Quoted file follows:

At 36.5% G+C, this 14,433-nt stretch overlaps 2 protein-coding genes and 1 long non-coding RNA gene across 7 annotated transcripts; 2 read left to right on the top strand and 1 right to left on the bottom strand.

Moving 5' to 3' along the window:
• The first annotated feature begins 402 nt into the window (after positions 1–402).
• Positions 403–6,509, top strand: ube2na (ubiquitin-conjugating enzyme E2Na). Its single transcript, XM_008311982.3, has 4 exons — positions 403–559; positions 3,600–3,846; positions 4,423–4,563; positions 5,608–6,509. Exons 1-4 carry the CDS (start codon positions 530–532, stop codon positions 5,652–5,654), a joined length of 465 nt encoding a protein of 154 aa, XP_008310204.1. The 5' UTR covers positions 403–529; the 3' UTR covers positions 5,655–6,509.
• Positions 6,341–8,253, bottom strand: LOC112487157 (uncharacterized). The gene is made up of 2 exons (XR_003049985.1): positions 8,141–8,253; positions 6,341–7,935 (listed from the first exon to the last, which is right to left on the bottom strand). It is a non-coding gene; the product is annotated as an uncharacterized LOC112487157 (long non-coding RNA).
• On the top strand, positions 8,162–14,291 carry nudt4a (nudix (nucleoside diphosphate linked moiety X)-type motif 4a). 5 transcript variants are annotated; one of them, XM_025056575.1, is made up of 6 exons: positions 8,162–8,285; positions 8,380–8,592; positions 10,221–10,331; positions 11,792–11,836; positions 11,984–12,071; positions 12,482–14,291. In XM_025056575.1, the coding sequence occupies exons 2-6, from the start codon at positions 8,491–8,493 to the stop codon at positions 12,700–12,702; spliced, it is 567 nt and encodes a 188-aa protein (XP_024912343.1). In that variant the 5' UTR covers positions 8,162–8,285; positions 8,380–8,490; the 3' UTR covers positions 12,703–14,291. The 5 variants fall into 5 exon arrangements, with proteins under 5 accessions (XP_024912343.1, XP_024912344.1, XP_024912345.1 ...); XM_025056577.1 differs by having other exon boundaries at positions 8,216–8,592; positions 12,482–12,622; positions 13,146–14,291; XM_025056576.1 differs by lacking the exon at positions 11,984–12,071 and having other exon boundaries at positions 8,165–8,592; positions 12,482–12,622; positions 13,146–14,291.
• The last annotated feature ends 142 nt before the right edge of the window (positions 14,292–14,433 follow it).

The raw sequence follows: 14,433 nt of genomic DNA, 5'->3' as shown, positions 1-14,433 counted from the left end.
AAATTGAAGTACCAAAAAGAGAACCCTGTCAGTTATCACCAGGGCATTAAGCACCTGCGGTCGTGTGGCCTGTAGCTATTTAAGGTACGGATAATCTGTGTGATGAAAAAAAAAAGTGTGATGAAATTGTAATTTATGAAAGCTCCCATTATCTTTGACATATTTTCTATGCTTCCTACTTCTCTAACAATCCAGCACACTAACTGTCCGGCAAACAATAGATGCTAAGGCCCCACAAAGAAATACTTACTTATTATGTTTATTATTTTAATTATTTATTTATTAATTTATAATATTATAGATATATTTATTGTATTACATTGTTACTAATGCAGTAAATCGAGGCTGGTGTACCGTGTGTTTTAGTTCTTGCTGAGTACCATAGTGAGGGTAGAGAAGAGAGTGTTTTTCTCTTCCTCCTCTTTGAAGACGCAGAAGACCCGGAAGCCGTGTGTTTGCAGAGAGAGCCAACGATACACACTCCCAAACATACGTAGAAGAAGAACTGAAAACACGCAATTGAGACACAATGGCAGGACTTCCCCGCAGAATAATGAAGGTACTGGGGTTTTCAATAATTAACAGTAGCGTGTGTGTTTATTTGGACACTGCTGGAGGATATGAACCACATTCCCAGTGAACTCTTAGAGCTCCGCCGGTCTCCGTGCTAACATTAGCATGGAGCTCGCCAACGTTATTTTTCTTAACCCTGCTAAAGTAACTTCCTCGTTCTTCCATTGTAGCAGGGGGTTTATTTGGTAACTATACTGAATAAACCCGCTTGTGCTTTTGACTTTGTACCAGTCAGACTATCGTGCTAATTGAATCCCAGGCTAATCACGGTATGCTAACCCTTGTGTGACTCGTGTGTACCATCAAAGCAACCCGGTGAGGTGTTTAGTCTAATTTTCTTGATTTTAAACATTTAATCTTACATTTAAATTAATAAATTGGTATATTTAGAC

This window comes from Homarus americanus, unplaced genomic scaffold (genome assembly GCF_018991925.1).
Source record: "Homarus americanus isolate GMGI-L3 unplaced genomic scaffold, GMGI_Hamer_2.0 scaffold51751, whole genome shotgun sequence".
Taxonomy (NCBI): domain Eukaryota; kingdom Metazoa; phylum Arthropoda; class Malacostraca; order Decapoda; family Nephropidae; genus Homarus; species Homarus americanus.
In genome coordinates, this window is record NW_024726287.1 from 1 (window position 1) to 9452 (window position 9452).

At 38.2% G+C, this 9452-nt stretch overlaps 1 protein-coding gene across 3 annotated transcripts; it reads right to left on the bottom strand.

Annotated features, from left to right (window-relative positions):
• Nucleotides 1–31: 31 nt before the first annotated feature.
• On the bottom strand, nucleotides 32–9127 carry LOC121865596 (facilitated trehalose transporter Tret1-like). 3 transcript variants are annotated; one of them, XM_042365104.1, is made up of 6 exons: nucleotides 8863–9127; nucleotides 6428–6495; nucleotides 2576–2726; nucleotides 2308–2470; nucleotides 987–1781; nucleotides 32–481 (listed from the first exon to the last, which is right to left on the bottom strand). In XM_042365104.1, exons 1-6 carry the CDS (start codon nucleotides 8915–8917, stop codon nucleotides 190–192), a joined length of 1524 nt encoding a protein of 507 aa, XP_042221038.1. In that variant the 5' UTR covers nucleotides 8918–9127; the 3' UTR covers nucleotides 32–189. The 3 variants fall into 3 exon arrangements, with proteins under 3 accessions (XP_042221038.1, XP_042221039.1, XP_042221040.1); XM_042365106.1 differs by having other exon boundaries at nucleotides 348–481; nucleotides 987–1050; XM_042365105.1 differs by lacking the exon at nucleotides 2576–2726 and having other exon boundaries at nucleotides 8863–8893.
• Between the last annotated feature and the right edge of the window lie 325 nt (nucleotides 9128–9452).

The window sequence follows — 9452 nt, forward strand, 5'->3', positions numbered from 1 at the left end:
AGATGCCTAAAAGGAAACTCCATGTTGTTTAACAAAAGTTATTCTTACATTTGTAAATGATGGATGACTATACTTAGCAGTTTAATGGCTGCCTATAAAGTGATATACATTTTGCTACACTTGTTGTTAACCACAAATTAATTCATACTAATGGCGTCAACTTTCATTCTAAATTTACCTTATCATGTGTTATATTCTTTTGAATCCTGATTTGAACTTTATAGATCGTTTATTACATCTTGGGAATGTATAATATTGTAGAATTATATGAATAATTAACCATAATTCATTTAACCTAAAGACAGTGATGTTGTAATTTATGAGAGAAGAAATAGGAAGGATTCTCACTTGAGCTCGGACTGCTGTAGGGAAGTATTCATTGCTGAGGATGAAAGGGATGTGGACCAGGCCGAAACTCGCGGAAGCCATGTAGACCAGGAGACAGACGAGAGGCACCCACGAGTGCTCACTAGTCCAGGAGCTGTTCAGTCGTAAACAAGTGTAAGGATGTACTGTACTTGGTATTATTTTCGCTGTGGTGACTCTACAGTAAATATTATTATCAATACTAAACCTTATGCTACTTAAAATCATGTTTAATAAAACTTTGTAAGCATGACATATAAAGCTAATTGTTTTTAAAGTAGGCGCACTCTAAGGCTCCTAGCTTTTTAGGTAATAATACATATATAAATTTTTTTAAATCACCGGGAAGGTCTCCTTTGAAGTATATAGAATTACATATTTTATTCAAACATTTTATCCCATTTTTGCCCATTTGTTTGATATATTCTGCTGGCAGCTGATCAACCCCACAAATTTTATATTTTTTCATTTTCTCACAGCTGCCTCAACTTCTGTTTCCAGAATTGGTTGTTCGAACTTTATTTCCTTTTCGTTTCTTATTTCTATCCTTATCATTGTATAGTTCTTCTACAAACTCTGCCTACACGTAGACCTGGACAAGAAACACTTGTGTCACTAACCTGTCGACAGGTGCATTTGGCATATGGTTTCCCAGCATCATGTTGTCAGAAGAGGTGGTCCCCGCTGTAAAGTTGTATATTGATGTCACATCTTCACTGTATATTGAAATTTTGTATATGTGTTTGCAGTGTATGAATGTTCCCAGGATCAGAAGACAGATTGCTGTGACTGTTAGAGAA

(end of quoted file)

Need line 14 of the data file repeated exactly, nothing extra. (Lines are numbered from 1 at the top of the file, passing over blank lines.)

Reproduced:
At 38.2% G+C, this 9452-nt stretch overlaps 1 protein-coding gene across 3 annotated transcripts; it reads right to left on the bottom strand.